Posts tagged ‘Phil Le Shirley’

5 June, 2013

Let the buggy take the strain!

After the worst winter in recent memory we are all keen to get out and about in the sun. For those of us with new babies this can bring its own challenges as they can be heavy!

One of my previous blogs looked at baby slings and in this one I offer advice on the safe use of buggies and pushchairs.

Two mothers

It is fair to say that modern pushchairs and buggies are made to very high standards and provide a very high level of safety for babies, although injuries to children in the past have been caused by faulty brakes, flammable materials, unstable carriages and finger entrapments.

When buying new or second-hand, look for reference to a safety standard, typically BS 7409 or BSEN 1888:2003.  High street retailers are very good about ensuring that the products they supply meet the latest safety standards. Of course, as my blog on second-hand goods explained, not every parent can afford to buy products new.

RoSPA supports the supply of second-hand buggies and prams but advises parents to exercise caution before doing so.  For example, Maclaren recalled more than a million pushchairs in the US due to finger entrapment hazards a few years ago.  Here in the UK, safety packs were offered to parents. It is important to always check that the product you are buying is safe in this context and that it is marked as complying with the standard(s).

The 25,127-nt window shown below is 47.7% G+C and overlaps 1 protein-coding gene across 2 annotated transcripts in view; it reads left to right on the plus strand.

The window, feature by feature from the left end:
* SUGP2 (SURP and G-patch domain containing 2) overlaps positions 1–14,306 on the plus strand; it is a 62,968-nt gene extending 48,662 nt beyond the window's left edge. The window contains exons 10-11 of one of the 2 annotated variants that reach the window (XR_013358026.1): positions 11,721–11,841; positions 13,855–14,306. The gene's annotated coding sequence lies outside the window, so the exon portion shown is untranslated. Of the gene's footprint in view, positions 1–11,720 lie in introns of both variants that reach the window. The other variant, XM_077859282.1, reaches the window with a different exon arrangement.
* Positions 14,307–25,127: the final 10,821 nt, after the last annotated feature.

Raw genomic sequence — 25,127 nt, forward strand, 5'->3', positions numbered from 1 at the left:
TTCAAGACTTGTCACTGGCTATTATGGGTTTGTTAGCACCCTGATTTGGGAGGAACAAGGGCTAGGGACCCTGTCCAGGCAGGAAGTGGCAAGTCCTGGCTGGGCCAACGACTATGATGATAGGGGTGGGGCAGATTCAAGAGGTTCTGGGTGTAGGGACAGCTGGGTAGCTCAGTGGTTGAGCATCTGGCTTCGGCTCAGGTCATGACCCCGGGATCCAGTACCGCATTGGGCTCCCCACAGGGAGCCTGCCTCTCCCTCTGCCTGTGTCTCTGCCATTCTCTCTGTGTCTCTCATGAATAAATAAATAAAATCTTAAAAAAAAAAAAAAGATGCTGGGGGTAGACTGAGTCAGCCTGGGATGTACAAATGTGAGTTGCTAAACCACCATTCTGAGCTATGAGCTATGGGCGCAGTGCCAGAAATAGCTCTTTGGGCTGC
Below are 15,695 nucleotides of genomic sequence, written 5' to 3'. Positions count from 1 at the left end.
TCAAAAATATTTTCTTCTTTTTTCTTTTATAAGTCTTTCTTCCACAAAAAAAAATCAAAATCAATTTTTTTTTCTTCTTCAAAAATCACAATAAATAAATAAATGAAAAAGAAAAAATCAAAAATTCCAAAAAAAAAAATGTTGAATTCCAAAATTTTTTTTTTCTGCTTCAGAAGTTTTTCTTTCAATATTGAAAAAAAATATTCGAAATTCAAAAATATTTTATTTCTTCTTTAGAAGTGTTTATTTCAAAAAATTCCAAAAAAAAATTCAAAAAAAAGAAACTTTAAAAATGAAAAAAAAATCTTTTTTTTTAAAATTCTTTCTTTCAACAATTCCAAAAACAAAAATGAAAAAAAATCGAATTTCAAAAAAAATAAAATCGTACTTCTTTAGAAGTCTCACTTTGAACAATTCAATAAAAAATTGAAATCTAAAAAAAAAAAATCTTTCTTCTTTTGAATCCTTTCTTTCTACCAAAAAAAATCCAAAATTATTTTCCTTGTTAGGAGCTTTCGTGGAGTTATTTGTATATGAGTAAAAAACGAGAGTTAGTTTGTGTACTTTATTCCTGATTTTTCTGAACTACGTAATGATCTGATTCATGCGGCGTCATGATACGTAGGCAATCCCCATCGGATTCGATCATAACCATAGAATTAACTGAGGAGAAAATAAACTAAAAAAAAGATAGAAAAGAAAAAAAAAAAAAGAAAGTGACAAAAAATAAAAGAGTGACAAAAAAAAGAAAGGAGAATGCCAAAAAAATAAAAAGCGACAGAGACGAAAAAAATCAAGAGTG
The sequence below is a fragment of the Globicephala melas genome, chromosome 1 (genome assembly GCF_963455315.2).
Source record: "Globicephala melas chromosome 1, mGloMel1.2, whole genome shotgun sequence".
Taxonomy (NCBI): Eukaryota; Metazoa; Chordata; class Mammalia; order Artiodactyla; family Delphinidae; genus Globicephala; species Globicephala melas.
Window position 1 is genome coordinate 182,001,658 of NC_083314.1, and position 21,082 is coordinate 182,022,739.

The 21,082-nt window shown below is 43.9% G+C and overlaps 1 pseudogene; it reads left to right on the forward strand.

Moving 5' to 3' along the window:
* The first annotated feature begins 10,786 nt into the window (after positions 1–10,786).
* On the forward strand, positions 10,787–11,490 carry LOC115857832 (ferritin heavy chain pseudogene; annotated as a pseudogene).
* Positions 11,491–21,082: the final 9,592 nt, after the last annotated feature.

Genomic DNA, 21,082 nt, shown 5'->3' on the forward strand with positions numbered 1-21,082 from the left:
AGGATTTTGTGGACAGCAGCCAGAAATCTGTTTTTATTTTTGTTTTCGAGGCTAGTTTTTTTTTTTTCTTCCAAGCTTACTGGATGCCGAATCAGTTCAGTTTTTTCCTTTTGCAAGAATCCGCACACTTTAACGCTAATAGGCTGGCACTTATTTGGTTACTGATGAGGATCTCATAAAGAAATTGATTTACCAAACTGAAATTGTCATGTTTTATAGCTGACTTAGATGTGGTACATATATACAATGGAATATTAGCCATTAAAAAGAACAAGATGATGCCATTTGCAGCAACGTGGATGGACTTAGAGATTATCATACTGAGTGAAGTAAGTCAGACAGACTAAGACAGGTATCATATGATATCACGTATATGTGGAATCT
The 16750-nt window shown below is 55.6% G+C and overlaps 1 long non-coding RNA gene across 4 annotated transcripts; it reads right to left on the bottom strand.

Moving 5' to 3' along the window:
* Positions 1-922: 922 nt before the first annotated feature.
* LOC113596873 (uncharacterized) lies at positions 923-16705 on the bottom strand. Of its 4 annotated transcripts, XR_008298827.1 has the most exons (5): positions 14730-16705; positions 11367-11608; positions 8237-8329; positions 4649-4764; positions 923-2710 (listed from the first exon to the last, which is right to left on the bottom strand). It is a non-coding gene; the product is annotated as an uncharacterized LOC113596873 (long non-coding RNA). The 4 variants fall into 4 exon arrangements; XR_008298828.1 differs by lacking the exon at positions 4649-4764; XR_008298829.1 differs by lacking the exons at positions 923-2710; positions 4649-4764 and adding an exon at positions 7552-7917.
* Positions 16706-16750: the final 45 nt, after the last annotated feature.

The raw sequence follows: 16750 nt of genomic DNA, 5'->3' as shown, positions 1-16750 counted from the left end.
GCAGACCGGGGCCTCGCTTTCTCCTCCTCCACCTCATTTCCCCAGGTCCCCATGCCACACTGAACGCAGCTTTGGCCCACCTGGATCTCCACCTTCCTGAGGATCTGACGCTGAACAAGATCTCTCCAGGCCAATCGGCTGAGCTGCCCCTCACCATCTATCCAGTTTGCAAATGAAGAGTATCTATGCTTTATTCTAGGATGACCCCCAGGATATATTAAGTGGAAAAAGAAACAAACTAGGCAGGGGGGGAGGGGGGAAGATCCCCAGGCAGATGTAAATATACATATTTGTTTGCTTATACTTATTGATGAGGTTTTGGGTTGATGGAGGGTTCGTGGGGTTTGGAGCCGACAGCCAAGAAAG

There are also some general rules for all parents who already own buggies and pushchairs:

  • Keep your child harnessed in at all times and never leave them unattended
  • If making adjustments, keep the child well away from moving parts
  • Buggies and pushchairs require regular maintenance
  • Overloading can be dangerous – don’t put coats and bags on top of the buggy as these can cause it to tip over
  • Handles are not for carrying shopping bags – these can also cause instability
  • If using a “buggy board” for older children to stand on while you push, please ensure that it is suitable for the buggy and fitted correctly
  • Incorrect folding can damage the product
  • Avoid using non-approved accessories which can cause damage
  • ALWAYS read the instructions before assembling and using the product.

Baby with soother

If family members or friends kindly pass on buggies or pushchairs that are no longer needed, parents also need to check that all harnesses have five straps.